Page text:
Articles Posted in Family Law

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The Supreme Court reversed the decision of the circuit court awarding guardianship of A.C., a twelve-year-old girl, to A.C.’s grandmother, A.H. Petitioner, A.C., through her guardian ad litem, objected to the guardianship award and subsequently appealed, arguing that the circuit court’s award of guardianship to the grandmother was not in the child’s best interests and failed to include an appropriate evaluation of the Guardianship Screening Factors enumerated in Rule 10 of the West Virginia Rules of Practice and Procedure for Minor Guardianship Proceedings. The Supreme Court agreed and reversed, holding that the Guardianship Screening Factors, when applied to the facts of this case, indicated that the grandmother was not a viable candidate to serve as guardian to A.C. The court remanded the matter for entry of an order awarding guardianship to E.B., the godmother of A.C. View "In re Guardianship of A.C." on Justia Law

Posted in: Family Law

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A parent who had court-appointed counsel in an abuse and neglect proceeding was not entitled to representation by court-appointed counsel once the abuse and neglect proceeding was dismissed and further action was brought in a domestic relations case. The Supreme Court held that, in this case, the circuit court correctly determined that because it had dismissed the abuse and neglect proceeding, Father was no longer entitled to court-appointed counsel to resolve a motion for custody, as the proceeding was a domestic relations case. The court, however, reversed the circuit court’s decision to continue the appointment of the guardian ad litem for the children in the domestic relations proceeding, holding (1) pursuant to Rule 47 of the West Virginia Rules of Practice and Procedure for Family Court, courts shall not routinely assign guardians ad litem for children in a domestic relations case but, rather, shall appoint a guardian ad litem only where the court is presented with substantial allegations of domestic abuse or other serious issues; and (2) in this case, the circuit court’s appointment of the guardian ad litem in the domestic relations proceeding was in error. View "In re Interest of Z.D." on Justia Law

Posted in: Family Law

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In an appeal from a divorce action Wife argued that the circuit court abused its discretion with regard to a permanent spousal support award of $4,000 per month and challenged the circuit court’s equitable distribution findings, specifically, classification of certain retirement accounts of Husband as premarital and classification of certain expenditures Husband made as marital expenses. The Supreme Court (1) affirmed the circuit court’s order with regard to the equitable distribution findings with the exception of the finding on Husband’s premarital portion of his retirement account, holding the evidence showed $249,685 of that account was premarital; and (2) reversed the award of spousal support, holding that Wife was “harshly short-changed, considering the great disparity of the parties’ income.” View "Mulugeta v. Misailidis" on Justia Law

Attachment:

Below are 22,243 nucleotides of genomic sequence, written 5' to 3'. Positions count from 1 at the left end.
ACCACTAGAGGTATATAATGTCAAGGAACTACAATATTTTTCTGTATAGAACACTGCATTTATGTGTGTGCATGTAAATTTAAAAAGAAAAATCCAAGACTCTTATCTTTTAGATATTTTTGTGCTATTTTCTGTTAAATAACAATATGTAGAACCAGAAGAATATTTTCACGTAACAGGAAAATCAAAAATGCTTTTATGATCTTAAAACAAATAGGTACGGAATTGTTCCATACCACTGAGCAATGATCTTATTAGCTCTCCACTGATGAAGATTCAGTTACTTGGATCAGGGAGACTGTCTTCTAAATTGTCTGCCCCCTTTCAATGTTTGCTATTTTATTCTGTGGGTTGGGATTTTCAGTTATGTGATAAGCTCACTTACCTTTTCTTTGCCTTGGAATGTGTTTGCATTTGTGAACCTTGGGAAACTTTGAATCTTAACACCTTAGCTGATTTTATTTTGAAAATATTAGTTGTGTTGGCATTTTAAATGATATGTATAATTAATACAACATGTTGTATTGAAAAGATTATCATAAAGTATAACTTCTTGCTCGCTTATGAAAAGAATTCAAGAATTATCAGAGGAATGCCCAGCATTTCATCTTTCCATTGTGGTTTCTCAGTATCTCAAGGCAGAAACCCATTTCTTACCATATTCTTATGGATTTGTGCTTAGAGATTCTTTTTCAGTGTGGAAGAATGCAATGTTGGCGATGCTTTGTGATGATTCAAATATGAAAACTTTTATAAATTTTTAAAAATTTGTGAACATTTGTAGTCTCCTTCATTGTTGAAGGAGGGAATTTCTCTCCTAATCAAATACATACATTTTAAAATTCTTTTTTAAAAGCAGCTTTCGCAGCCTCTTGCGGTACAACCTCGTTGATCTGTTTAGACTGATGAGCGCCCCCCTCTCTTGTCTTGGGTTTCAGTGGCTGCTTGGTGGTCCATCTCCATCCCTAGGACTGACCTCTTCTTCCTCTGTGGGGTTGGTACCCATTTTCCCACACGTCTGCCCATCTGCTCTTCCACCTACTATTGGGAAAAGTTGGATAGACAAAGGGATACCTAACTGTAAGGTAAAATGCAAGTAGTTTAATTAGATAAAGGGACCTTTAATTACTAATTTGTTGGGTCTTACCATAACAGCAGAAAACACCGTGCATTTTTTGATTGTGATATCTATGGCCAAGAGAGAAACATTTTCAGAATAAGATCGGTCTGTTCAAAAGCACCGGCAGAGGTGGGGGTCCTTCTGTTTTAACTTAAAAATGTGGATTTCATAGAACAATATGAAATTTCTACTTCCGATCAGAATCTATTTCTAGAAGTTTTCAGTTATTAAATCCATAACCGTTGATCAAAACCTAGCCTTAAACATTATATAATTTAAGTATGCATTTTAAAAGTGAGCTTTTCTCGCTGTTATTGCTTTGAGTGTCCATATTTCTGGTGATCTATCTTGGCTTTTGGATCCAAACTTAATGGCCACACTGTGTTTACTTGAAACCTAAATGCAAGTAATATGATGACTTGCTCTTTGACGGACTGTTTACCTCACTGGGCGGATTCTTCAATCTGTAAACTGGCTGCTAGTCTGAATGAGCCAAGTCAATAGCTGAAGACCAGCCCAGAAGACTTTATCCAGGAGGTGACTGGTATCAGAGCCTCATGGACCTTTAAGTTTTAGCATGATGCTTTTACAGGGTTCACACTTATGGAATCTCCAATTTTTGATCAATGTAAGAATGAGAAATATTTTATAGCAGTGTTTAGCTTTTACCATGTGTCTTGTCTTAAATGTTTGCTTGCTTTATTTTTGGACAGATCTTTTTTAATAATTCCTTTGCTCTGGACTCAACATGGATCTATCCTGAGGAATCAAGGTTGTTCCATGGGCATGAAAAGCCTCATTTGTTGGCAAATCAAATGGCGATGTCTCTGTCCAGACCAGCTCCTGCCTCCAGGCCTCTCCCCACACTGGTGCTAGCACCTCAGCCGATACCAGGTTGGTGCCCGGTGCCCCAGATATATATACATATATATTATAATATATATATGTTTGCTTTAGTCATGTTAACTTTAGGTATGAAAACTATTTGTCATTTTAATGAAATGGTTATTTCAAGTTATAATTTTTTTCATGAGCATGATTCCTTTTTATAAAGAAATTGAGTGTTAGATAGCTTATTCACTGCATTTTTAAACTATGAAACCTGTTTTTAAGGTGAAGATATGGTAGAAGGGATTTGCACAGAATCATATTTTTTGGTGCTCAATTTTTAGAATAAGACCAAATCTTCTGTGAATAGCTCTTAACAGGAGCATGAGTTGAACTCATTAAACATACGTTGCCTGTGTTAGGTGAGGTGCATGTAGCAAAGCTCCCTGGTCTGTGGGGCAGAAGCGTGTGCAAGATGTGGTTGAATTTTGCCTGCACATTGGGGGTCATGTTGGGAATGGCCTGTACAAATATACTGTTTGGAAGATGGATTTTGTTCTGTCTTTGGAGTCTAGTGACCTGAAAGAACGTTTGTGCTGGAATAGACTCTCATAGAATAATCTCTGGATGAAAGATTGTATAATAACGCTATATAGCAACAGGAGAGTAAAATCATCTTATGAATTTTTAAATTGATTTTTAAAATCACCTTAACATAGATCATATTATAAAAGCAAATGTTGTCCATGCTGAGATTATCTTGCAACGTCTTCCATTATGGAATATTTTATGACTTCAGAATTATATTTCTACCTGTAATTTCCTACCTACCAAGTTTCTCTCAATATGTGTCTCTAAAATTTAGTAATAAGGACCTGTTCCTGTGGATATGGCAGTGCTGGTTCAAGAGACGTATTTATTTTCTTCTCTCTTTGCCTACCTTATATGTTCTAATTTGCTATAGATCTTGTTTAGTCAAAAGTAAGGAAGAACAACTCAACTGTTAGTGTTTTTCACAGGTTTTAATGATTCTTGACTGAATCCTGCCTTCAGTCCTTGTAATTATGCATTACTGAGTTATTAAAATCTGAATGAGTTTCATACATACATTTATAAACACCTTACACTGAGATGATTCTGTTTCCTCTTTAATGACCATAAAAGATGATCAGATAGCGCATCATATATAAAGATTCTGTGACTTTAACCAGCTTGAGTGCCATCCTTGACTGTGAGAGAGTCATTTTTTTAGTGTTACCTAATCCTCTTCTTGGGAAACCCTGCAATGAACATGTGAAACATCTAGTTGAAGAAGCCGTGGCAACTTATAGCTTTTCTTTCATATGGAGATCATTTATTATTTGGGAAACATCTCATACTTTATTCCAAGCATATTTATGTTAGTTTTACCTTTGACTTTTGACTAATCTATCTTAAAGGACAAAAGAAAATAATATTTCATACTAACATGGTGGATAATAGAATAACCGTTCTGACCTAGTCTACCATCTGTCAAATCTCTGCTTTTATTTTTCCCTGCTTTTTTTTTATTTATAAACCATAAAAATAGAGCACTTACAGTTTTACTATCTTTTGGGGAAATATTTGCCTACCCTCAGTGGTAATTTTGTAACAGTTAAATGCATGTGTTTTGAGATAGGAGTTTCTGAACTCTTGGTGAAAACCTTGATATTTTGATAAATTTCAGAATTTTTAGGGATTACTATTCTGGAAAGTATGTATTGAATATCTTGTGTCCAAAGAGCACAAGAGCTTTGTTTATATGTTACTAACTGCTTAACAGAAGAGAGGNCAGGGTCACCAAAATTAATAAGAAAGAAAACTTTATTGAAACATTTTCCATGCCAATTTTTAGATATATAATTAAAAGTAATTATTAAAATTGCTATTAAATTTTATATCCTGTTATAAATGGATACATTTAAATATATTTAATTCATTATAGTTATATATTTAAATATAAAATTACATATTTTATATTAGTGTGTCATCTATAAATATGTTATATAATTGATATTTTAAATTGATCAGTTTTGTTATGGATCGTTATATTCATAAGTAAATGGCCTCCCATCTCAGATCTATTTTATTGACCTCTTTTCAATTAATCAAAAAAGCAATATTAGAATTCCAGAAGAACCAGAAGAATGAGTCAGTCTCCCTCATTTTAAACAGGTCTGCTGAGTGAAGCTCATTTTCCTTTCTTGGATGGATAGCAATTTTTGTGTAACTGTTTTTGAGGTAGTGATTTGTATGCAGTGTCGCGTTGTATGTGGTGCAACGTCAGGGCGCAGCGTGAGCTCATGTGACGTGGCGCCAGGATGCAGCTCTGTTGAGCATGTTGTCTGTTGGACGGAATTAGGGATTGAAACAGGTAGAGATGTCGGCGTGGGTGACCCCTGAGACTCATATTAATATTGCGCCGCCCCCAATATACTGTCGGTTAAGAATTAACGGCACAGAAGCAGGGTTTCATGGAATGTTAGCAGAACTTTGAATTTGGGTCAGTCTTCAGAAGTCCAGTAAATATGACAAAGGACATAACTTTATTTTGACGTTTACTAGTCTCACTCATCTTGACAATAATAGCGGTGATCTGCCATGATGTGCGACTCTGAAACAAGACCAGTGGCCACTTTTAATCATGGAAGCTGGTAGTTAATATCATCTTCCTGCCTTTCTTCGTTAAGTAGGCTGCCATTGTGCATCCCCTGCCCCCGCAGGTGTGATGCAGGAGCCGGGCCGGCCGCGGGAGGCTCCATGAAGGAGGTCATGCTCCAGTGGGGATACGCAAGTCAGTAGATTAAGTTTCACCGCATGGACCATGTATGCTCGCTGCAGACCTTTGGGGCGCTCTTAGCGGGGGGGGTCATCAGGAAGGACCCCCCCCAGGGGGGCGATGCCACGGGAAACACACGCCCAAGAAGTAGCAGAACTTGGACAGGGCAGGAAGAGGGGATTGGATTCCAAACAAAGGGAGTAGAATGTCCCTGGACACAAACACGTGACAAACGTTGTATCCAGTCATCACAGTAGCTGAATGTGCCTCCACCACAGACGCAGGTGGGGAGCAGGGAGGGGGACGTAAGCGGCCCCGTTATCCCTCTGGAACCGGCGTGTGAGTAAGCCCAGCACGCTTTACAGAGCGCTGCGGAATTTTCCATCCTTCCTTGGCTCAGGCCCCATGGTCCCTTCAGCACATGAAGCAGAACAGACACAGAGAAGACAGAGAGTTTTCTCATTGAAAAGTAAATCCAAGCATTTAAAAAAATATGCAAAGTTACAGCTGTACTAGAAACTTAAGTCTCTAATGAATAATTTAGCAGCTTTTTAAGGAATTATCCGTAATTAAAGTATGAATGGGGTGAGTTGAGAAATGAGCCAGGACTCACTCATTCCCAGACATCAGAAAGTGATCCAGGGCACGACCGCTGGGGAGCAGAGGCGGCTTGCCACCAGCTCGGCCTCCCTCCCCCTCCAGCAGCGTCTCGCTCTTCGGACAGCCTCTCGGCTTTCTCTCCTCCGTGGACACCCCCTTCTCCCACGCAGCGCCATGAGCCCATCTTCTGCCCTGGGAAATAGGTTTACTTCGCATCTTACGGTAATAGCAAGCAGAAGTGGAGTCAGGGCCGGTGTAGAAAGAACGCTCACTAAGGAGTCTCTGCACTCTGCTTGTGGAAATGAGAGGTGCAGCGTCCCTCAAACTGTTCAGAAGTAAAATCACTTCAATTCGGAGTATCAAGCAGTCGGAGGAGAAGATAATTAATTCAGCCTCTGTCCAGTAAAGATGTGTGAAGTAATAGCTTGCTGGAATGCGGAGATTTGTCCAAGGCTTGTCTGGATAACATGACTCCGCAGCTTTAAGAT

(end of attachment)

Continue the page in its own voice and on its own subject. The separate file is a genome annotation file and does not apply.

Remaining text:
Posted in: Family Law

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When a child is born alive, the presence of illegal drugs in the child’s system at birth constitutes sufficient evidence that the child is an abused and/or neglected child, as those terms are defined by W. Va. Code 49-1-201, to support the filing of an abuse and neglect petition pursuant to W. Va. Code 49-4-601 The West Virginia Department of Health and Human Resources filed an abuse and neglect petition against Father alleging that Child was an abused and/or neglected child. The allegations of Father’s misconduct included his failure to protect Child from Mother’s drug use - both prenatal and ongoing after Child’s birth - and his continuing association with Mother. Father filed a motion to dismiss the petition claiming that because an abuse and neglect proceeding could not be brought to protect a child who has not yet been born, a parent could not be charged with injuries in utero. The circuit court agreed to certify a question to the Supreme Court insofar as it was deemed to be determinative of Father’s motion to dismiss. The Supreme Court answered the question as reformulated. View "In re A.L.C.M." on Justia Law

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Seven entities under contract to provide residential services to youth in the state (collectively, Petitioners) filed a petition for writ of mandamus requiring the West Virginia Department of Health and Human Services (DHHR), its Cabinet Secretary, the West Virginia Bureau for Medical Services (BMS), its Acting Commissioner, the Bureau for Children and Families (BCF), and its Commissioner (collectively, Respondents) to promulgate new or amended legislative rules prior to implementing changes to existing residential child care services policies. The Supreme Court granted a writ as moulded, finding it most appropriate to order this matter to be docketed in this circuit court as if it were an original proceeding in mandamus in that court. Remanded for further proceedings. View "State ex rel. Pressley Ridge v. W. Va. Department of Health & Human Resources" on Justia Law